BY DAVID PERRYMAN
In January 1787, Thomas Jefferson wrote this to fellow Virginian and Continental Congressman Edward Carrington: “The basis of our governments being the opinion of the people, the very first object should be to keep that right; and were it left to me to decide whether we should have a government without newspapers, or newspapers without a government, I should not hesitate a moment to prefer the latter, but I should mean that every man should receive those papers and be capable of reading them.”
Jefferson believed that a free press and an educated electorate were essential to a free society. His belief was based upon more than a whim. He knew the story of a small, family-owned newspaper that was published on Manhattan Island for only 18 years, but during that short span laid the groundwork for one of America’s most enduring and important freedoms. You, too, should know that story in the era before the Bill of Rights and when truth was not a defense to a charge of libel or slander directed toward the government.
The year was 1708 and impoverished German refugee Nicolaus Zenger had taken his family in search of a better life. In England, his group was called “disease-ridden, Catholic bandits who had arrived in England ‘to eat the Bread out of the Mouths of our People.’” That country was politically polarized over the immigration debate from local pubs to the floor of Parliament.
The group was “dispersed” to New York in 1710 where Nicolaus died shortly after arrival. One son, John Peter Zenger served a six-year apprenticeship and opened his own print shop at age 29. When Zenger was 35, King James II appointed William Cosby as the 24th Colonial Governor of the Province of New York.
Cosby was very wealthy and oppressive and shortly after being installed demanded that a popular former governor pay him half of the money earned prior to Cosby’s arrival. When his request was denied, Cosby filed suit but anticipated he would lose in a jury trial. He disposed of this problem by demanding the case be heard by three judges in lieu of a jury of the defendant’s peers. Two of the judges were friendly to the new governor and ruled in his favor, but the third wrote a stinging dissent detailing the illegality of the proceeding. Cosby promptly fired the dissenting judge.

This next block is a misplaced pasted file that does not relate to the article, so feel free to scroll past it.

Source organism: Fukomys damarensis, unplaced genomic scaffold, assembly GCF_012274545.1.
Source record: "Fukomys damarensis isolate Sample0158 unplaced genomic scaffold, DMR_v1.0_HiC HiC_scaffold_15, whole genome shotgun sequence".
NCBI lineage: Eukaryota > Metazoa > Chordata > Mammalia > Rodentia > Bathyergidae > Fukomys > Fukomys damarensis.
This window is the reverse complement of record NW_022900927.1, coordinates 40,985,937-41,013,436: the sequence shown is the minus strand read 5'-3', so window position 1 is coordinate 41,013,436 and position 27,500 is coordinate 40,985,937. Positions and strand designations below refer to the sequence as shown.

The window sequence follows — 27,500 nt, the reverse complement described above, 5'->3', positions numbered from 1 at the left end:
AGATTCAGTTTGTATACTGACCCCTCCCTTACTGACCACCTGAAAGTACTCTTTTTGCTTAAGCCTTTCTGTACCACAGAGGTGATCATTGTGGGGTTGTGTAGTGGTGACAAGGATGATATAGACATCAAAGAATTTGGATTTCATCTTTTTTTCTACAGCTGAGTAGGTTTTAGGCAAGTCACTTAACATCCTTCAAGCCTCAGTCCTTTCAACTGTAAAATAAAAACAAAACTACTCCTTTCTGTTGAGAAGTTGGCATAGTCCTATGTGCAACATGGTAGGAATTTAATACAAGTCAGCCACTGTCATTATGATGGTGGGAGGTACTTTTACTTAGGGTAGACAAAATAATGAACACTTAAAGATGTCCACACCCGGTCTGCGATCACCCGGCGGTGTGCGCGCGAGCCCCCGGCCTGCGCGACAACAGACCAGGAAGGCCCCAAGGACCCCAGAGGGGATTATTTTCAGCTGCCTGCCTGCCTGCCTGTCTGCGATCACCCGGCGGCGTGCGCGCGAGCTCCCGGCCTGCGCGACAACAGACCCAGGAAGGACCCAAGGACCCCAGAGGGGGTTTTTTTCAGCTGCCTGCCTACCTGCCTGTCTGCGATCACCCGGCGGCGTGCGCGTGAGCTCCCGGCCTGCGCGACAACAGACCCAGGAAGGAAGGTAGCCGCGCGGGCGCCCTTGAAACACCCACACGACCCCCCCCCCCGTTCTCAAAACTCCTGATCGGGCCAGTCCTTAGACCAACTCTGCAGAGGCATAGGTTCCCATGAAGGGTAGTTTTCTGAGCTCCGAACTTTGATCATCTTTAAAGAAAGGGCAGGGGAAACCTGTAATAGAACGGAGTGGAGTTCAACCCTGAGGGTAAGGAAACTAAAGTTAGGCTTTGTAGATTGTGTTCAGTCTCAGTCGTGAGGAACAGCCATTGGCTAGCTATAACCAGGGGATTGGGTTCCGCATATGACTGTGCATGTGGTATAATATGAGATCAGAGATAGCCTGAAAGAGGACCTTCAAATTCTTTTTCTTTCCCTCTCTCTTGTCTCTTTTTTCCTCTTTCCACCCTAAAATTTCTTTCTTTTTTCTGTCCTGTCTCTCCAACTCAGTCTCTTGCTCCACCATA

In the following weeks, Cosby attempted [but failed] to rig the election of an assemblyman; enrich himself through a multitude of other improprieties, including the illegal seizure of lands; stole tax dollars; failed to protect settlements from Indian attack; and even colluded with the enemy French by allowing spy ships into New York Harbor.
John Peter Zenger responded to Cosby’s oppressive and wrongful acts by detailing the antics in his New York Weekly Journal, calling Cosby’s acts “a threat to the liberties and properties” of the people.
It would not have been out of character for Cosby to have alleged a “witch hunt” or that the media was “out to get him” or that the “failing” New York Weekly Journal was full of “fake news.”
History tells us that Cosby retaliated by attempting to get Zenger indicted for libel by a grand jury and to seize and burn copies of the Journal. When unsuccessful, Cosby ordered Zenger arrested and jailed for nine months awaiting trial in the pre-Bill of Rights Era.
At Zenger’s eventual trial, 282 years ago next week, his attorney, Philadelphia lawyer Andrew Hamilton, famously told the jury, “It is not the cause of one poor printer, but the cause of liberty.”
Fortunately, the jury was convinced and, according to historian Leonard Levy, “the Zenger verdict made people exult in liberty and the relationship of liberty of the press to liberty itself.”
That relationship exists today and it is essential that Americans understand that relationship. We are fortunate that Jefferson and our forefathers knew the story of Zenger’s newspaper and guaranteed that right in our First Amendment Freedom of the Press.
– David Perryman, a Chickasha Democrat, represents District 56 in the Oklahoma House